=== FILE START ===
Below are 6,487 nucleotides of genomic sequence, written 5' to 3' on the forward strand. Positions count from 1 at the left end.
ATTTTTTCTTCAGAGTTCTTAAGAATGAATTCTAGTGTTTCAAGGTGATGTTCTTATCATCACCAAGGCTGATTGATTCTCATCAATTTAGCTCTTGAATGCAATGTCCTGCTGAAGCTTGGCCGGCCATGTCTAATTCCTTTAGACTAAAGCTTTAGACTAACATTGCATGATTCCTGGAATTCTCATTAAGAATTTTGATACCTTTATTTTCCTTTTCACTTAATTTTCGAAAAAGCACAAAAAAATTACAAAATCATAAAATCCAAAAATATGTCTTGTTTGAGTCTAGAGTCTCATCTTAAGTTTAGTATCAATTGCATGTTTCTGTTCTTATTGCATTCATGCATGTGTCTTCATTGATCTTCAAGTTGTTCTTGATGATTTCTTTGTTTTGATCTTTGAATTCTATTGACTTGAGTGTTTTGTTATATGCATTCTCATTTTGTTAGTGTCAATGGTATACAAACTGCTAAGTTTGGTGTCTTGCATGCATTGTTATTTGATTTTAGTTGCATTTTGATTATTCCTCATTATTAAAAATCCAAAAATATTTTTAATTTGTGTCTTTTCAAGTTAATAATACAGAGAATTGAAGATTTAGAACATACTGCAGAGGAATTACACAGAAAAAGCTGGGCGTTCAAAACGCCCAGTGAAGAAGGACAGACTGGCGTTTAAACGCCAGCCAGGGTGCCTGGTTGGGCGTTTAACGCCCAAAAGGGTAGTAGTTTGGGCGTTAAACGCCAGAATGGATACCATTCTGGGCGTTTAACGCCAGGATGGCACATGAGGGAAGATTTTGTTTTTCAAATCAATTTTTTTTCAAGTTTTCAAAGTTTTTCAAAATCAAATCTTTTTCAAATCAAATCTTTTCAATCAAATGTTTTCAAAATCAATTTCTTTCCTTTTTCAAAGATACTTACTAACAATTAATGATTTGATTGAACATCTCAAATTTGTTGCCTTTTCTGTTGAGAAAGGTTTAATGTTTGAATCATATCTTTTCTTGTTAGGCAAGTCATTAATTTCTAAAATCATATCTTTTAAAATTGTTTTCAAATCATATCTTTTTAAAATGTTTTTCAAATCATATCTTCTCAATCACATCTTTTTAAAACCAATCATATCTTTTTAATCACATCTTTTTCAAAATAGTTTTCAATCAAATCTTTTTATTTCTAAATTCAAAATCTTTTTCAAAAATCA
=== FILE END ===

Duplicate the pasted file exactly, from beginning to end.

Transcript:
Below are 6,487 nucleotides of genomic sequence, written 5' to 3' on the forward strand. Positions count from 1 at the left end.
ATTTTTTCTTCAGAGTTCTTAAGAATGAATTCTAGTGTTTCAAGGTGATGTTCTTATCATCACCAAGGCTGATTGATTCTCATCAATTTAGCTCTTGAATGCAATGTCCTGCTGAAGCTTGGCCGGCCATGTCTAATTCCTTTAGACTAAAGCTTTAGACTAACATTGCATGATTCCTGGAATTCTCATTAAGAATTTTGATACCTTTATTTTCCTTTTCACTTAATTTTCGAAAAAGCACAAAAAAATTACAAAATCATAAAATCCAAAAATATGTCTTGTTTGAGTCTAGAGTCTCATCTTAAGTTTAGTATCAATTGCATGTTTCTGTTCTTATTGCATTCATGCATGTGTCTTCATTGATCTTCAAGTTGTTCTTGATGATTTCTTTGTTTTGATCTTTGAATTCTATTGACTTGAGTGTTTTGTTATATGCATTCTCATTTTGTTAGTGTCAATGGTATACAAACTGCTAAGTTTGGTGTCTTGCATGCATTGTTATTTGATTTTAGTTGCATTTTGATTATTCCTCATTATTAAAAATCCAAAAATATTTTTAATTTGTGTCTTTTCAAGTTAATAATACAGAGAATTGAAGATTTAGAACATACTGCAGAGGAATTACACAGAAAAAGCTGGGCGTTCAAAACGCCCAGTGAAGAAGGACAGACTGGCGTTTAAACGCCAGCCAGGGTGCCTGGTTGGGCGTTTAACGCCCAAAAGGGTAGTAGTTTGGGCGTTAAACGCCAGAATGGATACCATTCTGGGCGTTTAACGCCAGGATGGCACATGAGGGAAGATTTTGTTTTTCAAATCAATTTTTTTTCAAGTTTTCAAAGTTTTTCAAAATCAAATCTTTTTCAAATCAAATCTTTTCAATCAAATGTTTTCAAAATCAATTTCTTTCCTTTTTCAAAGATACTTACTAACAATTAATGATTTGATTGAACATCTCAAATTTGTTGCCTTTTCTGTTGAGAAAGGTTTAATGTTTGAATCATATCTTTTCTTGTTAGGCAAGTCATTAATTTCTAAAATCATATCTTTTAAAATTGTTTTCAAATCATATCTTTTTAAAATGTTTTTCAAATCATATCTTCTCAATCACATCTTTTTAAAACCAATCATATCTTTTTAATCACATCTTTTTCAAAATAGTTTTCAATCAAATCTTTTTATTTCTAAATTCAAAATCTTTTTCAAAAATCA